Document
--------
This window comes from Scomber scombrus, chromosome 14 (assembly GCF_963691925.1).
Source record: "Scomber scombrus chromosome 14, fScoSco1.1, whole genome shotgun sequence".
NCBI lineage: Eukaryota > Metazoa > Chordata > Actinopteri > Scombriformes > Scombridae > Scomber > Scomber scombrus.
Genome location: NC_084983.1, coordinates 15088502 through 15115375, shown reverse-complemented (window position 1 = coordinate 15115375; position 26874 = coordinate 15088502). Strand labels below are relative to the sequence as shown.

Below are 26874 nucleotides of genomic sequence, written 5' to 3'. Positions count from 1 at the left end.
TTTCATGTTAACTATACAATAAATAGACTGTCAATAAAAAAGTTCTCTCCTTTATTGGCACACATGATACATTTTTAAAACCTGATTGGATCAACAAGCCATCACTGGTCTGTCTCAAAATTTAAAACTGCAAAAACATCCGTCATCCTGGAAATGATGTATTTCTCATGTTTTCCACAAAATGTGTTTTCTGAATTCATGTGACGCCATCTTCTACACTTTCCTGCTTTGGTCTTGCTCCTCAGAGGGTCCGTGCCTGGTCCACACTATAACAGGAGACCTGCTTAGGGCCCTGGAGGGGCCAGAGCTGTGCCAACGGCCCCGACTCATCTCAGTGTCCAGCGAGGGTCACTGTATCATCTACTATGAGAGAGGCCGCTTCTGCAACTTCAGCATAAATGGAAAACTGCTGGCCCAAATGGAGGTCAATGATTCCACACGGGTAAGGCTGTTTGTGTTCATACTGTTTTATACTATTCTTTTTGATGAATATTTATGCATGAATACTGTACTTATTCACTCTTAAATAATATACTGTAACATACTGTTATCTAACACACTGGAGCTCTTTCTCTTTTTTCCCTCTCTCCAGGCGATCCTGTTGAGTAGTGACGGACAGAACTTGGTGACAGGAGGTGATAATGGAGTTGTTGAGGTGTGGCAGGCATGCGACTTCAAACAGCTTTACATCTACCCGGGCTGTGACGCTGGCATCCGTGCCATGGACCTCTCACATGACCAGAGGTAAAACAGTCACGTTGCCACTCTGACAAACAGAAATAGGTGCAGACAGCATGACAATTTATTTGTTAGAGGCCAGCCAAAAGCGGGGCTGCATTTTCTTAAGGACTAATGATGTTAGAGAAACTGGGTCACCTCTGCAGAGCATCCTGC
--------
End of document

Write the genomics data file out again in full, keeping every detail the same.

This window comes from Scomber scombrus, chromosome 14 (assembly GCF_963691925.1).
Source record: "Scomber scombrus chromosome 14, fScoSco1.1, whole genome shotgun sequence".
NCBI lineage: Eukaryota > Metazoa > Chordata > Actinopteri > Scombriformes > Scombridae > Scomber > Scomber scombrus.
Genome location: NC_084983.1, coordinates 15088502 through 15115375, shown reverse-complemented (window position 1 = coordinate 15115375; position 26874 = coordinate 15088502). Strand labels below are relative to the sequence as shown.

Below are 26874 nucleotides of genomic sequence, written 5' to 3'. Positions count from 1 at the left end.
TTTCATGTTAACTATACAATAAATAGACTGTCAATAAAAAAGTTCTCTCCTTTATTGGCACACATGATACATTTTTAAAACCTGATTGGATCAACAAGCCATCACTGGTCTGTCTCAAAATTTAAAACTGCAAAAACATCCGTCATCCTGGAAATGATGTATTTCTCATGTTTTCCACAAAATGTGTTTTCTGAATTCATGTGACGCCATCTTCTACACTTTCCTGCTTTGGTCTTGCTCCTCAGAGGGTCCGTGCCTGGTCCACACTATAACAGGAGACCTGCTTAGGGCCCTGGAGGGGCCAGAGCTGTGCCAACGGCCCCGACTCATCTCAGTGTCCAGCGAGGGTCACTGTATCATCTACTATGAGAGAGGCCGCTTCTGCAACTTCAGCATAAATGGAAAACTGCTGGCCCAAATGGAGGTCAATGATTCCACACGGGTAAGGCTGTTTGTGTTCATACTGTTTTATACTATTCTTTTTGATGAATATTTATGCATGAATACTGTACTTATTCACTCTTAAATAATATACTGTAACATACTGTTATCTAACACACTGGAGCTCTTTCTCTTTTTTCCCTCTCTCCAGGCGATCCTGTTGAGTAGTGACGGACAGAACTTGGTGACAGGAGGTGATAATGGAGTTGTTGAGGTGTGGCAGGCATGCGACTTCAAACAGCTTTACATCTACCCGGGCTGTGACGCTGGCATCCGTGCCATGGACCTCTCACATGACCAGAGGTAAAACAGTCACGTTGCCACTCTGACAAACAGAAATAGGTGCAGACAGCATGACAATTTATTTGTTAGAGGCCAGCCAAAAGCGGGGCTGCATTTTCTTAAGGACTAATGATGTTAGAGAAACTGGGTCACCTCTGCAGAGCATCCTGC